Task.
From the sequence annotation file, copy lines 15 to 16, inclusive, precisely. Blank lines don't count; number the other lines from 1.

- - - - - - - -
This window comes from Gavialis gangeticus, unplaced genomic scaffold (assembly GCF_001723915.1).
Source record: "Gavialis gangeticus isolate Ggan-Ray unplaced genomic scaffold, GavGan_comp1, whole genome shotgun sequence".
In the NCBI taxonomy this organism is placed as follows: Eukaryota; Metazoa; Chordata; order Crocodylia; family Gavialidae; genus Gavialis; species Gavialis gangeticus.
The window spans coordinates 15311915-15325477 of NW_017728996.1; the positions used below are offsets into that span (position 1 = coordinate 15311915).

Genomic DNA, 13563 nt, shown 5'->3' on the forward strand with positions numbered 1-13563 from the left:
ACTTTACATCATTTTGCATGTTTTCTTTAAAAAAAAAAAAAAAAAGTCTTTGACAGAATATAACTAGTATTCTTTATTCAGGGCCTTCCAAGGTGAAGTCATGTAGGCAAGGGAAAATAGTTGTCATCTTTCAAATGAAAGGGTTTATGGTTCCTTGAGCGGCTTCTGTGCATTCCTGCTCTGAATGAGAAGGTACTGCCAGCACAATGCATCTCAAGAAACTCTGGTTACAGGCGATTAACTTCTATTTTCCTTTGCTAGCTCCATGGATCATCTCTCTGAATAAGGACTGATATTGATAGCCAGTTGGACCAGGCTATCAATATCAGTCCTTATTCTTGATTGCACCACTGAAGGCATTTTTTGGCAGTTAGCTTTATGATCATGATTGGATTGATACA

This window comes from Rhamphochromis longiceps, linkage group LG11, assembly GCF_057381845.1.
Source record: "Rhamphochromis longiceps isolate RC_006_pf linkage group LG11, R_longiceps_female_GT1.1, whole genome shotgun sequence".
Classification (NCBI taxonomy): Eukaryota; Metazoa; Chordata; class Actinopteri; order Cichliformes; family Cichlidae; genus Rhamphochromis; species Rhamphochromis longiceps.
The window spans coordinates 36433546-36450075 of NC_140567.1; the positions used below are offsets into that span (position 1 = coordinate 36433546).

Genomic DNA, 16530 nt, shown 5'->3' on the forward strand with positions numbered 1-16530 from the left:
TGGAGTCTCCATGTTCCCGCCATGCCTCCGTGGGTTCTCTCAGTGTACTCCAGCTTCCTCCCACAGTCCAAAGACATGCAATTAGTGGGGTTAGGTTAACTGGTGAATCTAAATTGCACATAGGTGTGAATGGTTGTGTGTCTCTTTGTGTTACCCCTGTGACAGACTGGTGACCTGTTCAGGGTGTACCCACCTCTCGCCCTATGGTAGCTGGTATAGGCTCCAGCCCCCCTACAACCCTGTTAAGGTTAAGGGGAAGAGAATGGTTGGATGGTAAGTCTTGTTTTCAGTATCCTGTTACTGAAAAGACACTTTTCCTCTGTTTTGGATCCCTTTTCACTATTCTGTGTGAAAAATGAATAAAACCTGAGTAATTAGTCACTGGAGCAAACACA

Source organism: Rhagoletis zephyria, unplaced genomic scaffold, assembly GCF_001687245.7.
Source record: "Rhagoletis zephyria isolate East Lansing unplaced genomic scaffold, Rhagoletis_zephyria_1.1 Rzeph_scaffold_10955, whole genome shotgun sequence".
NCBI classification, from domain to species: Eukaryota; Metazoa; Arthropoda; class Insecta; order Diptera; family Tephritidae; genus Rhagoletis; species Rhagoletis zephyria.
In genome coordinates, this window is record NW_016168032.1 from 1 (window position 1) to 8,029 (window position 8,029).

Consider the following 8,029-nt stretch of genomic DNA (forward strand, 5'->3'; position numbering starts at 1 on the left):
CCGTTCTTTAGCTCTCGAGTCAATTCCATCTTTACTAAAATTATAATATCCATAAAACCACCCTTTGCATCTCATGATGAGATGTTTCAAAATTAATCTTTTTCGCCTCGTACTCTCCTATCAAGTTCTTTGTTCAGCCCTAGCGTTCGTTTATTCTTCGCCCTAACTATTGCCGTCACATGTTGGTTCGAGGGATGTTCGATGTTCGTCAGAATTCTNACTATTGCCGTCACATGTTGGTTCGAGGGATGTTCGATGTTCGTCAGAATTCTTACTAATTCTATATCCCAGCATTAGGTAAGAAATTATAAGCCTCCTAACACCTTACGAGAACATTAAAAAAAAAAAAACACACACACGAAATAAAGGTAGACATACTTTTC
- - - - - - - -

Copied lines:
NCBI classification, from domain to species: Eukaryota; Metazoa; Arthropoda; class Insecta; order Diptera; family Tephritidae; genus Rhagoletis; species Rhagoletis zephyria.
In genome coordinates, this window is record NW_016168032.1 from 1 (window position 1) to 8,029 (window position 8,029).